We Held a Webinar!
You may have heard that we have partnered up with Graphic Stock recently to bring your a chance to win $5,000. You may have also seen that last week we held a webinar with our very own Design & UX channel editor Alex Walker.
It was our first webinar, and we were pretty happy to see such a great turn out! Sure there may have been a couple of early hiccups which are now hilarious playbacks, regardless Alex did a brilliant job speaking to us all about stock images! In case you missed last week’s webinar, I’ve created a recap from part 2 of his presentation.
3 Tips for Finding the Perfect Image
Tip #1. Work on Good Copy First
Killer copy can make ordinary images great! Now let’s take a look at an example of this, the Volkswagen Print Ad in 1960.
At first glance, it’s clear that this layout uses a very stock-standard – even boring – car image with the plainest composition you could imagine. But it’s the single-word headline below that is so jarringly brilliant that it forces you to do a mental double-take. A single word: “Lemon”.
After being drawn into reading the copy, you learn how a small blemish on the glove-box caused this car to fail VW’s quality testing.
Just to prove how clever they were, Volkswagen’s ad team re-used the same, fairly tedious car image in a different way not long after.
At a time when Time Magazine charged $6,000 for a full-page ad, Volkswagen was brave enough to leave most of their page empty, shrinking the car image and running with the simple headline ‘Think small’. In a world of big, glossy cars and big glossy car ads, a simple layout combined with sharp copywriting got amazing cut-through with readers.
In both cases, VW decided to go against current advertising norms and had great success breaking into a very competitive US car market. They didn’t need expensive photo shoots in exotic locations – in fact, the image looks like it could well be from the Beetle drivers manual.
The lesson from this example is that of clever copywriting (and some good layout) can make an ordinary image GREAT !
Tip #2. Identify the ClichéS – and Break Them
Once you have identified the cliché images for your project, then TWIST them…. Bend them… and then BREAK them! That’s right, be unique. Some of the clichés you may be looking for could be the subject matter, camera angles, typography, color or style.
Consider this thought. You may have grown up watching your parents wear Levi Jeans, and there’s a high chance you’ve had Levi’s at one stage, you may even be wearing them now. Levi Strauss has been operating for 160 years now which makes them an old, old company.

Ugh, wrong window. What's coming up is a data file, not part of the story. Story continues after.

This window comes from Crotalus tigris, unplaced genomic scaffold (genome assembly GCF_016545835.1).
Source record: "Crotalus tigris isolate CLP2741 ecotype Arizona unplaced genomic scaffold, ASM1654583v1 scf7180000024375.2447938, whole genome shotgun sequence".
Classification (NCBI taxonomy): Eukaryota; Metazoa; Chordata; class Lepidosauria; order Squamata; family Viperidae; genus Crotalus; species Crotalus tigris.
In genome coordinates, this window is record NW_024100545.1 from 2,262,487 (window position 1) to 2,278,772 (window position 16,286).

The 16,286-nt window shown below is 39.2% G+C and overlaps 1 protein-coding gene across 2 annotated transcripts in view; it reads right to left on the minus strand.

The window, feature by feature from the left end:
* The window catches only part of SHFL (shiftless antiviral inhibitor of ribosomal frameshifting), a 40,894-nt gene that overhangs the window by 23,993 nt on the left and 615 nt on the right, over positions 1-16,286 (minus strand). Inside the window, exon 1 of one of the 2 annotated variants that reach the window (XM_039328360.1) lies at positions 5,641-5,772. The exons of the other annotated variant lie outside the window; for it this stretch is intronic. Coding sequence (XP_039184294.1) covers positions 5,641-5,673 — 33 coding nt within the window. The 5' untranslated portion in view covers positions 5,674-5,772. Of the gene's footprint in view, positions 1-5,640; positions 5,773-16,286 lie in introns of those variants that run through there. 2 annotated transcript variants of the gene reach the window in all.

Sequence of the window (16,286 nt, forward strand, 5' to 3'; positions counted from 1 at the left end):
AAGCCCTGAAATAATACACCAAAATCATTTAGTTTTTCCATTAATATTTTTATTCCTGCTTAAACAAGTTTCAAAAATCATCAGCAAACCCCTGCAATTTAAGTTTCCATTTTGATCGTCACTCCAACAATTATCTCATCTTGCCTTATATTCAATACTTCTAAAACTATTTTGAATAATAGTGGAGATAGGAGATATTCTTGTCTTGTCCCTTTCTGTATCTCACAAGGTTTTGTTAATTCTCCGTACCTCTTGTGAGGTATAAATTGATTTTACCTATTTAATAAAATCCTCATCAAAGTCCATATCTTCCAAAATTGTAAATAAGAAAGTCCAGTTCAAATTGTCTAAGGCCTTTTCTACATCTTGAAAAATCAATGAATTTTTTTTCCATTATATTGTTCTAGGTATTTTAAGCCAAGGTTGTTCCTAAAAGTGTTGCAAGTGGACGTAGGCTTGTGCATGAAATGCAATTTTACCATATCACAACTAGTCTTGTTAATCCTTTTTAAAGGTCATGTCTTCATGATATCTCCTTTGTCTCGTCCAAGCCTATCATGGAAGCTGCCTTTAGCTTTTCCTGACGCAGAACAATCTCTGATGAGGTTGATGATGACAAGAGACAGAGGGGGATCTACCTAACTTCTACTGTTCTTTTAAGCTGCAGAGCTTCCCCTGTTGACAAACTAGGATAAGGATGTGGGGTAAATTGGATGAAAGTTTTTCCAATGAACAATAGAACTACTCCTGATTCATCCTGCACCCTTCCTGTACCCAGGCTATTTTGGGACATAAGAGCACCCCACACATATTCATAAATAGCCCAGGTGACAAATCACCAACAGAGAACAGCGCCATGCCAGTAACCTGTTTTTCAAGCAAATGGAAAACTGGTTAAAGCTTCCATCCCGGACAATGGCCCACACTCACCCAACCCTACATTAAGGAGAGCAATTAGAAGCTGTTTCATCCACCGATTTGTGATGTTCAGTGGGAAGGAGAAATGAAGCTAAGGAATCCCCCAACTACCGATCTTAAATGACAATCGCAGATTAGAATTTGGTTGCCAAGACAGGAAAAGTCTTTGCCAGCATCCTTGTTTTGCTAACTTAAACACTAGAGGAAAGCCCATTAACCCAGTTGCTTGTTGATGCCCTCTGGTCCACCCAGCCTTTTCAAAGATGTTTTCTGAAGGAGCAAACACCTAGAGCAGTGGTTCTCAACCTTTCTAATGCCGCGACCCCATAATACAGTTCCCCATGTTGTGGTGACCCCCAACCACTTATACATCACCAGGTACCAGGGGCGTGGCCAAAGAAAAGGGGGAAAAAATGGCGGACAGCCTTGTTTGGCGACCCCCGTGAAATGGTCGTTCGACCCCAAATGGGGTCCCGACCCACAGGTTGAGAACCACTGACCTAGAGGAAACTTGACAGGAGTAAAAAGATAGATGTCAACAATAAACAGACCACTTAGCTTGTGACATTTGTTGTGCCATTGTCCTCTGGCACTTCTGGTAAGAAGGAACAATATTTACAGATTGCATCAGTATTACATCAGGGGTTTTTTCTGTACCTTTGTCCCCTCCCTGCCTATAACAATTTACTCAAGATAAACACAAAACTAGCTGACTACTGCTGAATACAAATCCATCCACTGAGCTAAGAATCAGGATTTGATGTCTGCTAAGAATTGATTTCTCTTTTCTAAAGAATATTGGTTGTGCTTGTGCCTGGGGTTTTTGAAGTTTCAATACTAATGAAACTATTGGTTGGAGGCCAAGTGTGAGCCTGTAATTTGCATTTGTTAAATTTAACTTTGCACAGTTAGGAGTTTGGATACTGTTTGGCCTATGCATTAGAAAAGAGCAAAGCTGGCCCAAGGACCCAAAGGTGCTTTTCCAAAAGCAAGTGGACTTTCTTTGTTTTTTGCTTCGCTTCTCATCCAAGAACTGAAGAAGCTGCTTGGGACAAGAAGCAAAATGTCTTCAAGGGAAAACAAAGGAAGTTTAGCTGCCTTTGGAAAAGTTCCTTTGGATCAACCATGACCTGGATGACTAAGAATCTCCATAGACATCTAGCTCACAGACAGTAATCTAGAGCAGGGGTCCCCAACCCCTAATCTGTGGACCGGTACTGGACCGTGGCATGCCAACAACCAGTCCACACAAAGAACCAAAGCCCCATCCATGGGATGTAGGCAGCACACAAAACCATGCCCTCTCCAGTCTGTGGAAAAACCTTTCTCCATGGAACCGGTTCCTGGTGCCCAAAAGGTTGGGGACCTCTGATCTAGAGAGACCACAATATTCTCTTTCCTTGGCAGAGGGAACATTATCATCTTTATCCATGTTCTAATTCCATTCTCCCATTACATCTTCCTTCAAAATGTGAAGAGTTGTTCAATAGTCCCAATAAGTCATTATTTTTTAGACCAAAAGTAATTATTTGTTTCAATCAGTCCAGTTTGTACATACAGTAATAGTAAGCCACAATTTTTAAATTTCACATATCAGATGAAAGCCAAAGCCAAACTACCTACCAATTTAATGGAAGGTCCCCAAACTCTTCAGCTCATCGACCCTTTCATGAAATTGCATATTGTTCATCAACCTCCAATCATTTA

So, how does an old company like Levi Jeans stay young and hip in the eyes of its customers? The standard approach has always been to ‘show young, hip people wearing their denim’. Unfortunately, almost all of their competitors will market denim with the same approach, making it hard to get cut through.
So to change their game up little, Levi selected a photo of a flock of white sheep heading in one direction and photoshopped in a single black sheep heading in the opposite direction. This ‘stand out from the crowd’ message might have taken 30 minutes to create in Photoshop and a modest budget.
Pedigree Dog Food
How does Pedigree dog food break the cliché to promote the idea of dog adoption. The obvious approach is to show a sad puppy and ask us to “Please save all the sad puppies” – or help us with our problem.
Pedigree took a less obvious approach by making the pitch all about you and your problems, showing how dog adoption can help your mental health and happiness. A 10-minute photoshop trick changes the meaning of the original image, and the tagline of ‘Take care of yourself and adopt a dog’ delivers the ‘payload’. Clever.
How did WWF twist the cliché with their campaigns to protect the Arctic?
The obvious approach would be to say ”Nawww! Aren’t polar bears so cute? Save the arctic!” And readers will look at the picture of cute polar bears and agree – because they ARE cute – and turn the page.
But to make their message really land and twist the obvious, WWF used Photoshop to deface those beautiful, pristine white bears with grungy, colored graffiti ‘tags’. Even though I know it’s been photoshopped, I still can’t help feeling a little sick looking at it. It’s a silly trick, but this image impacts you on a much more gut level which I think makes it harder for readers to just smile blithely at the cute bears and turn the page.
These are a few of the topics covered, but you can watch all the examples in the webinar below.
To get tip 3, you’ll have to watch Alex’s video below.
Watch: 3 Pro Tips for Finding the Perfect Image
You can also find a copy of his slide deck here. Thanks Alex!